Friday, January 15, 2010

Technology Integration Matrix

Technology integration is what the Instructional Media program is all about, but until today I hadn't seen such a succinct organizer for understanding how to go about this. This table (click on it for a full sized view) maps uses students make of technology for learning vs ways teachers incorporate technology into their learning activities.

Produced by the Florida Center for Instructional Technology, College of Education, University of South Florida (2009)

I think one important bit of advice here is to resist the urge to feel we are somehow short-changing students if we are not always operating at the far right of the table which corresponds in some ways to the higher orders of thinking and learning in Bloom's taxonony. Personally, I don't see this table as presenting a progression of goals from less to more valid or more ideal, but rather as a patchwork quilt of possibilities. I expect that in the classroom of the future, students will engage in all of these uses of technology at some time and that at any one time an observer will see many different levels of engagement with technology occurring.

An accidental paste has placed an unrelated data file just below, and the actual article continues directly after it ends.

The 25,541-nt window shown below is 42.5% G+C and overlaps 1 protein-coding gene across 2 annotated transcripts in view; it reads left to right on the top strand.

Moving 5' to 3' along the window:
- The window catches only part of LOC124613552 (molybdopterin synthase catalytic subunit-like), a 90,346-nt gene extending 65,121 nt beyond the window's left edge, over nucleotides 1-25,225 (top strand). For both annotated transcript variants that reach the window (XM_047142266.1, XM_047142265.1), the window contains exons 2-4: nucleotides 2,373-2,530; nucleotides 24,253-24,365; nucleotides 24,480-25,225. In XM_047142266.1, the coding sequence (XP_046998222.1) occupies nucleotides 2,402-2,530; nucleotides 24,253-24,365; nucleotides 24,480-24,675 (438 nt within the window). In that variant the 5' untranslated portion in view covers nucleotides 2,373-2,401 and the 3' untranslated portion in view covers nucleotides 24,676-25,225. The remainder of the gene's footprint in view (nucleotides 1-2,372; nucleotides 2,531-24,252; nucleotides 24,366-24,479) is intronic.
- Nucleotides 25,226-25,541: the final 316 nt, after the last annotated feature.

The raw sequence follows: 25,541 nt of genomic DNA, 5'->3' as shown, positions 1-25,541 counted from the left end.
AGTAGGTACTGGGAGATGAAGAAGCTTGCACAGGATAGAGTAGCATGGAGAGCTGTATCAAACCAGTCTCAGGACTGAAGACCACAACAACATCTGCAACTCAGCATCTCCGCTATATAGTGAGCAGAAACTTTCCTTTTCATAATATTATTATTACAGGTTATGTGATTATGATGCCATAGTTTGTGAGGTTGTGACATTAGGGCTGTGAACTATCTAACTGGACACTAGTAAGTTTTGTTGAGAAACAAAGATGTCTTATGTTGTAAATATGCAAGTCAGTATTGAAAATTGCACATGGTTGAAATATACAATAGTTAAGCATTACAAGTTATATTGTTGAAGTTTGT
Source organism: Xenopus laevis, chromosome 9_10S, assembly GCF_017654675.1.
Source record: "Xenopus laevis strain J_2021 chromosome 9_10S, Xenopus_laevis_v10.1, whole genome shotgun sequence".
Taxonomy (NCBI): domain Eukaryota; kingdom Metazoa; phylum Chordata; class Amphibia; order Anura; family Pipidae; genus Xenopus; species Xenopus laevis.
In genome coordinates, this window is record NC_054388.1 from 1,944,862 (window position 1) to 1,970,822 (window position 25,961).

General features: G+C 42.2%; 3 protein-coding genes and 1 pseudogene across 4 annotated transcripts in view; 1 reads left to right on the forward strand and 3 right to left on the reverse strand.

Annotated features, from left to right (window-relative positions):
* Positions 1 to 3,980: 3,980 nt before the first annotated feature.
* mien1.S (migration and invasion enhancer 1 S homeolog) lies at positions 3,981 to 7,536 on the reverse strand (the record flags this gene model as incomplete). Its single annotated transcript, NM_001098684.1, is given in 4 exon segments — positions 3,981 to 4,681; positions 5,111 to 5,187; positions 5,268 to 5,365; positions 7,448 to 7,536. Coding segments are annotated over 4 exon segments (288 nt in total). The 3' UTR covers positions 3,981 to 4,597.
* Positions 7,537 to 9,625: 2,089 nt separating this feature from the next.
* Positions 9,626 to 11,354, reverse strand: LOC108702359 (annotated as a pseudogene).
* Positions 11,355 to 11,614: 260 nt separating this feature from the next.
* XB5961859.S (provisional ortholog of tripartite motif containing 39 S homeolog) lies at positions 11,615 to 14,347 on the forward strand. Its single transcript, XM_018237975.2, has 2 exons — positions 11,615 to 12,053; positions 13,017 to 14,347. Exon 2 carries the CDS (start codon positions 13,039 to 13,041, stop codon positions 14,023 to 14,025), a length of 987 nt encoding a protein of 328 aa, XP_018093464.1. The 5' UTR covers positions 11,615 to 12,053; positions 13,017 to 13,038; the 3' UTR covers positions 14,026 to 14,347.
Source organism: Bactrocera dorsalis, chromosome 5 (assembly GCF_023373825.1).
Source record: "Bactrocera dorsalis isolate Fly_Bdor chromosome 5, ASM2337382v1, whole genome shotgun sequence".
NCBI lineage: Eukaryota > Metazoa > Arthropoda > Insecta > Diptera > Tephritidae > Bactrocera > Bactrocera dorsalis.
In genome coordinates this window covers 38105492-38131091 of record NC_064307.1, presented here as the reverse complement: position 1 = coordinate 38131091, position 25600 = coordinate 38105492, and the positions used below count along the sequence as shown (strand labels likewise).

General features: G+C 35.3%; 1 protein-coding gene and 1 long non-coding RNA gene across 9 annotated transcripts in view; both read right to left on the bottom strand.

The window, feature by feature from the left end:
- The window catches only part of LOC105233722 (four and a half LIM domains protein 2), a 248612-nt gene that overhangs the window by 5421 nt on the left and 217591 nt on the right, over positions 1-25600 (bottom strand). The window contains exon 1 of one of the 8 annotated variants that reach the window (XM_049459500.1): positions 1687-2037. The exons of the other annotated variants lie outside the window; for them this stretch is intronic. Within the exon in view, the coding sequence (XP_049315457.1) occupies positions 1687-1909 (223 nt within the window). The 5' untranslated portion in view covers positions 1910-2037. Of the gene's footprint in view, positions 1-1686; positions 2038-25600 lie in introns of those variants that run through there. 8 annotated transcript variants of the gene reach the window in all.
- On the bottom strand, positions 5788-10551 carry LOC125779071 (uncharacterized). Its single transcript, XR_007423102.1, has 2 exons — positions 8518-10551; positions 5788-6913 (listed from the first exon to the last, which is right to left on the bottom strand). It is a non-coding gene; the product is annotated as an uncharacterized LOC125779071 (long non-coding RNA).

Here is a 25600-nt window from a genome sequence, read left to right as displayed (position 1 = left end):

If you go to the Technology Integration Matrix website, you'll find an interactive version of the table with links to videos and suggestions for teachers in classrooms with different levels of computer access. Each video shows an example of a classroom application, the NETS standards, and links to any websites or software illustrated in the video. The software selections I looked at were not free, however, so were not really useful to me as we have no budget and can't download!

The link under the table (to the Florida Center for Instructional Technology) is much more promising in terms of providing free and ready-made resources. Under the Starting Points (menu on the left) I checked out what they had posted for Math teachers. There are links to downloadable clipart, presentation backgrounds , themes and templates, podcasts (free from iTunes), and other applications using laptops. Although the laptop suggestions seem to be mostly for Macs, there is lots of PC software that will give similar results and the ideas are good even if you don't have a computer for every child.

If your district, state or province has a similar website with great resources and links, please share it here through a comment. Sometimes I feel like we teachers often go madly off in all directions looking for interesting stuff when a lot of the groundwork has already been done.

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